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iStock_000000947969XSmall-201x300 Across the country and around Atlanta, we brace ourselves for the injury and crash statistics after holidays. The Georgia State Patrol reported 12 total fatalities over the Thanksgiving holiday weekend which traditionally begins on Wednesday before Thanksgiving and ends on the Monday after. Overall, there were nearly 300 accidents that caused injuries with an overall motor vehicle crash count at over 600. The good news is that fewer resulted in fatality than last year — from 20 last year, to 12 this year. Only one local fatal accident was reported statewide, which tragically occurred in Gwinnett County.

The Georgia Governor’s Office of Highway Safety reports that more people lost their lives on our roads and highways in 2016 than in 2015. Over 350 fatal alcohol related accidents occurred in Georgia last year. As we approach the end of 2017, we are mindful that the upcoming weeks are among the most dangerous for motor vehicle crashes. Although most states around the country increase enforcement over the holiday season, driving over the holidays can result in accident or injury. The increased enforcement is intended to save lives, by taking impaired or aggressive drivers off the roads before they cause tragedy or loss of life. This can save lives of course. But every holiday season we learn about tragic circumstances that involve drivers who are distracted or under the influence.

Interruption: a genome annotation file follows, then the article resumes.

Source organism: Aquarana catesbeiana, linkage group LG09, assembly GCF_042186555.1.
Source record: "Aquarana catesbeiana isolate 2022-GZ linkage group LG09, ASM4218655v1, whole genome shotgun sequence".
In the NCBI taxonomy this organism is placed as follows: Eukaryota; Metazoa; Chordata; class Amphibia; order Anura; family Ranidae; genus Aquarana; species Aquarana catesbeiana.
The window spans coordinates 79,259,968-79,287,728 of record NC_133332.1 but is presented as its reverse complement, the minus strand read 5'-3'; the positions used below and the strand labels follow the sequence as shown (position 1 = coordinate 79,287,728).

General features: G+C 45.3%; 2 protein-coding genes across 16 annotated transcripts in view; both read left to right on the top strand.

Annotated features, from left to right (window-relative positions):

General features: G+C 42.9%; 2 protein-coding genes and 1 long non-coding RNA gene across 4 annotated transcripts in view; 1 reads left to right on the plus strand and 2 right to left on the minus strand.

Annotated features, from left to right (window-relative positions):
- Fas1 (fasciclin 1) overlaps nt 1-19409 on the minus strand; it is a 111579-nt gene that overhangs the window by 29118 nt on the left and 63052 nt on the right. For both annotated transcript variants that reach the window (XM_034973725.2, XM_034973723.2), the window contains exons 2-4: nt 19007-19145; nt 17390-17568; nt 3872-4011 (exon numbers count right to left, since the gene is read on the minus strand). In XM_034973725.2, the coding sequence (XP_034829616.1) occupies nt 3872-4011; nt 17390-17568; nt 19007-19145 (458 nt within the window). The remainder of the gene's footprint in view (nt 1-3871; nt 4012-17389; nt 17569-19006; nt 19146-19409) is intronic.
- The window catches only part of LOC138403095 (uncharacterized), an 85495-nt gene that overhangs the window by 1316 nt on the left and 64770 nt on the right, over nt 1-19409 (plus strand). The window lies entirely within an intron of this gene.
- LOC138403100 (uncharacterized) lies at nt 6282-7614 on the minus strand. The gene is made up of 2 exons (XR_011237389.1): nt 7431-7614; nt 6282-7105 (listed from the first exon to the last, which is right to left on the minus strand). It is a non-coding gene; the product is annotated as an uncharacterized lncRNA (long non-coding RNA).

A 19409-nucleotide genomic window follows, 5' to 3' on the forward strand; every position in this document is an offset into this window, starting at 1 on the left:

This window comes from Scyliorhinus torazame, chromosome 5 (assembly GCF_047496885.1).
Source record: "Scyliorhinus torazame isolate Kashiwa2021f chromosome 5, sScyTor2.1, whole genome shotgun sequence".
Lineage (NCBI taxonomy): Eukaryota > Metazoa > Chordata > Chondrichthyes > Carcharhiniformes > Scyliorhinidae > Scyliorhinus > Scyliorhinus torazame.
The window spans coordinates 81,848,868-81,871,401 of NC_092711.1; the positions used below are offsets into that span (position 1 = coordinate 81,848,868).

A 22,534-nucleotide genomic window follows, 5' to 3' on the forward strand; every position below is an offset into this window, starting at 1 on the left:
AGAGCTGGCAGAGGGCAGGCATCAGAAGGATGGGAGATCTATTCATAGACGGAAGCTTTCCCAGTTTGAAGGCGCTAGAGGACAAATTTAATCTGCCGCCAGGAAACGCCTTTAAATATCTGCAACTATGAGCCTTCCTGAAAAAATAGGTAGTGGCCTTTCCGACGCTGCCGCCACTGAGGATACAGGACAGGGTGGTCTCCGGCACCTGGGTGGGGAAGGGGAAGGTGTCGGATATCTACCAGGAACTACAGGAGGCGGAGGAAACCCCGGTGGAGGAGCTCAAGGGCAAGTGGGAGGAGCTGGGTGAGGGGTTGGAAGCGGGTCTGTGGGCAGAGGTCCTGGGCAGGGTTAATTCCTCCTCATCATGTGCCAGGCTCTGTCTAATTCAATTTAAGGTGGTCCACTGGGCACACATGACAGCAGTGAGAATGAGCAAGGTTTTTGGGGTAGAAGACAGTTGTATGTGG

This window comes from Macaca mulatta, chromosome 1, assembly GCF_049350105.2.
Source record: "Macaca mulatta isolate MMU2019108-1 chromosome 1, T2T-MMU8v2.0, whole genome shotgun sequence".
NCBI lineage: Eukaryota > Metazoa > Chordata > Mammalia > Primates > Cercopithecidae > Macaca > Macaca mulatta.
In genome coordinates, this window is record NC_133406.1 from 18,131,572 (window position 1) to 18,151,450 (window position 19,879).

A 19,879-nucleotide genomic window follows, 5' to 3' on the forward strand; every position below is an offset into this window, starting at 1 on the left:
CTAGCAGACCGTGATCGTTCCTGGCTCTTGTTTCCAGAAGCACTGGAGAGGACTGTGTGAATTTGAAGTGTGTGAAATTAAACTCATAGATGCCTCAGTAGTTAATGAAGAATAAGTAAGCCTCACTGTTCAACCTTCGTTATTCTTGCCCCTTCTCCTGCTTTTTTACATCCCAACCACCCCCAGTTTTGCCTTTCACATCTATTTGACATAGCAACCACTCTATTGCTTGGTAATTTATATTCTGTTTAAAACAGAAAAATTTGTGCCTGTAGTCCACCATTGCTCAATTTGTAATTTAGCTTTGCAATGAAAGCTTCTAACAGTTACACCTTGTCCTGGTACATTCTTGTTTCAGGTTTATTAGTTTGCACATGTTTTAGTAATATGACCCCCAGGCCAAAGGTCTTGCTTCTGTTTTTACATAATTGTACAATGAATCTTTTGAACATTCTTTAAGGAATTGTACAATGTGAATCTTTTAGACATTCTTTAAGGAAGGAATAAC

Those who have been arrested or convicted of driving under the influence have a greater likelihood of doing this again. The period between Christmas and New Year’s day is a time to be cautious about the potential that drivers around you have been drinking and may be impaired. On average, during this time frame about 300 fatalities have occurred in past years. Our federal and state agencies take the lead over this period to remind drivers of the dangers of impaired driving.

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imagesWe want our readers to enjoy safe and happy holidays. And to help with that, we also want to remind our readers about many of the winter holiday hazards that come along with this wonderful time of year. During past holiday seasons, we have brought these dangers to our readers’ attention. In our view, we cannot give too many reminders about these potential hazards. The National Safety Council (NSC) is a great resource for holiday safety. You will find safety tips and reminders on the NSC site, from tree decorating safety to slip and fall protection to poison control. Children and pets need to be protected during this busy time for parents, caregivers, teachers and just about everyone else. We are all rushing it seems, which can cause us to forget safety measures. We can forget things as simple as leaving the dog in a home with Poinsettias which are dangerous for them or  leaving small toy pieces that can be a choking hazard for little ones. Everything from small button batteries to properly cooked food is covered in their materials.

Holiday Road Travel Safety

Last year, the Georgia Department of Public Safety noted that there were eleven fatal crashes and deaths over the Christmas holiday alone. Literally hundreds of crashes and injuries occurred during this time frame. Keep your family safe by making sure your vehicle is road ready. Take a look at our post last week about getting your car ready for winter driving. When you do take a family road trip or even drive to the store, make sure everyone is buckled up and that the little ones are properly secured in their car seats. Holiday road travel causes congested highways, which can fray nerves and cause accidents. Remember that getting to your friends and relatives safely is more important than anything else. So make sure to slow down and drive defensively. And if you have had some holiday cheer and need a designated driver, get one. Too often we see accidents caused by drivers who are under the influence. DUI’s are of major concern during the winter holidays as well.